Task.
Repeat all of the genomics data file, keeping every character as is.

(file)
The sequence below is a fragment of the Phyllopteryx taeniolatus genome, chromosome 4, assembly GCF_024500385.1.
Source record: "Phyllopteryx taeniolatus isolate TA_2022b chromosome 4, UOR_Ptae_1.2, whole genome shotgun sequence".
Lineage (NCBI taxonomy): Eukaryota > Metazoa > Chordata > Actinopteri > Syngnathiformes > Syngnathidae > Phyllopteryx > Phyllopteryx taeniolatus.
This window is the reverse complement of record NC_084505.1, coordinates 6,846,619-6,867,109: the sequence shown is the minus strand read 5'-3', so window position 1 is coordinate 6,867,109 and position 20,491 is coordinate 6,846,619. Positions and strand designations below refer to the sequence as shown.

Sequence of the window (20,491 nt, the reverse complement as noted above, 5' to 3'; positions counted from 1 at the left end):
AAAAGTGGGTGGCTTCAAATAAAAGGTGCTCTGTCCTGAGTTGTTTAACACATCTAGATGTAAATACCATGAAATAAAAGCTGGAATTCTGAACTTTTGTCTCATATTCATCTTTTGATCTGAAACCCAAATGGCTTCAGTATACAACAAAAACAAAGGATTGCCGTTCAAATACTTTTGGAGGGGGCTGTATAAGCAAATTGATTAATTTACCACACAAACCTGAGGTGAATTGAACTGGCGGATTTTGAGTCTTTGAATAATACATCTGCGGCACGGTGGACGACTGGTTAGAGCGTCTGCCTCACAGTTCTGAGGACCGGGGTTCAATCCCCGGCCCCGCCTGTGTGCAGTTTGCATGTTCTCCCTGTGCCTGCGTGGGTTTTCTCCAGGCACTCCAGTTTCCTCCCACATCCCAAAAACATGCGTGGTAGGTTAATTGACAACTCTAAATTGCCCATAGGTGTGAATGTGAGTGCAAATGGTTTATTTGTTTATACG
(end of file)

The sequence below is a fragment of the Phyllopteryx taeniolatus genome, chromosome 4, assembly GCF_024500385.1.
Source record: "Phyllopteryx taeniolatus isolate TA_2022b chromosome 4, UOR_Ptae_1.2, whole genome shotgun sequence".
Lineage (NCBI taxonomy): Eukaryota > Metazoa > Chordata > Actinopteri > Syngnathiformes > Syngnathidae > Phyllopteryx > Phyllopteryx taeniolatus.
This window is the reverse complement of record NC_084505.1, coordinates 6,846,619-6,867,109: the sequence shown is the minus strand read 5'-3', so window position 1 is coordinate 6,867,109 and position 20,491 is coordinate 6,846,619. Positions and strand designations below refer to the sequence as shown.

Sequence of the window (20,491 nt, the reverse complement as noted above, 5' to 3'; positions counted from 1 at the left end):
AAAAGTGGGTGGCTTCAAATAAAAGGTGCTCTGTCCTGAGTTGTTTAACACATCTAGATGTAAATACCATGAAATAAAAGCTGGAATTCTGAACTTTTGTCTCATATTCATCTTTTGATCTGAAACCCAAATGGCTTCAGTATACAACAAAAACAAAGGATTGCCGTTCAAATACTTTTGGAGGGGGCTGTATAAGCAAATTGATTAATTTACCACACAAACCTGAGGTGAATTGAACTGGCGGATTTTGAGTCTTTGAATAATACATCTGCGGCACGGTGGACGACTGGTTAGAGCGTCTGCCTCACAGTTCTGAGGACCGGGGTTCAATCCCCGGCCCCGCCTGTGTGCAGTTTGCATGTTCTCCCTGTGCCTGCGTGGGTTTTCTCCAGGCACTCCAGTTTCCTCCCACATCCCAAAAACATGCGTGGTAGGTTAATTGACAACTCTAAATTGCCCATAGGTGTGAATGTGAGTGCAAATGGTTTATTTGTTTATACG